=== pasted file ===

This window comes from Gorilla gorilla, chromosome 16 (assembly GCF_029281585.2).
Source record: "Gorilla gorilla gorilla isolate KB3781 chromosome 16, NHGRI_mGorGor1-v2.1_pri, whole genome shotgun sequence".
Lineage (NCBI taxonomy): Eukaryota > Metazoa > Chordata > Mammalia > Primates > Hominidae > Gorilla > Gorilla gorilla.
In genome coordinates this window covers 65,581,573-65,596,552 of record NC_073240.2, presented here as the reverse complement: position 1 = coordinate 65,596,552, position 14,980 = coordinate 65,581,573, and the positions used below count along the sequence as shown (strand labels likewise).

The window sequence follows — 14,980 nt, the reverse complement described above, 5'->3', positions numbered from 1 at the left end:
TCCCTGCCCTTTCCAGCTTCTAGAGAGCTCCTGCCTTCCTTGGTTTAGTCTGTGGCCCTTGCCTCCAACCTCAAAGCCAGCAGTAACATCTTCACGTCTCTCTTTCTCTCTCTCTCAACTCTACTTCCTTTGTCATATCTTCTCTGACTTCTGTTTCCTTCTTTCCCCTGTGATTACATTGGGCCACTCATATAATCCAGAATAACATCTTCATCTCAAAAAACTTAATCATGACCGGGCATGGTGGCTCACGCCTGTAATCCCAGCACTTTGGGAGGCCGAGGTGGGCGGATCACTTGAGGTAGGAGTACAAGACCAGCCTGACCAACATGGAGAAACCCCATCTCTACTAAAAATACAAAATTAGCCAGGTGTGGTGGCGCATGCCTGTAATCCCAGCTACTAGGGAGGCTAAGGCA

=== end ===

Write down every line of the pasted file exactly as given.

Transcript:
This window comes from Gorilla gorilla, chromosome 16 (assembly GCF_029281585.2).
Source record: "Gorilla gorilla gorilla isolate KB3781 chromosome 16, NHGRI_mGorGor1-v2.1_pri, whole genome shotgun sequence".
Lineage (NCBI taxonomy): Eukaryota > Metazoa > Chordata > Mammalia > Primates > Hominidae > Gorilla > Gorilla gorilla.
In genome coordinates this window covers 65,581,573-65,596,552 of record NC_073240.2, presented here as the reverse complement: position 1 = coordinate 65,596,552, position 14,980 = coordinate 65,581,573, and the positions used below count along the sequence as shown (strand labels likewise).

The window sequence follows — 14,980 nt, the reverse complement described above, 5'->3', positions numbered from 1 at the left end:
TCCCTGCCCTTTCCAGCTTCTAGAGAGCTCCTGCCTTCCTTGGTTTAGTCTGTGGCCCTTGCCTCCAACCTCAAAGCCAGCAGTAACATCTTCACGTCTCTCTTTCTCTCTCTCTCAACTCTACTTCCTTTGTCATATCTTCTCTGACTTCTGTTTCCTTCTTTCCCCTGTGATTACATTGGGCCACTCATATAATCCAGAATAACATCTTCATCTCAAAAAACTTAATCATGACCGGGCATGGTGGCTCACGCCTGTAATCCCAGCACTTTGGGAGGCCGAGGTGGGCGGATCACTTGAGGTAGGAGTACAAGACCAGCCTGACCAACATGGAGAAACCCCATCTCTACTAAAAATACAAAATTAGCCAGGTGTGGTGGCGCATGCCTGTAATCCCAGCTACTAGGGAGGCTAAGGCA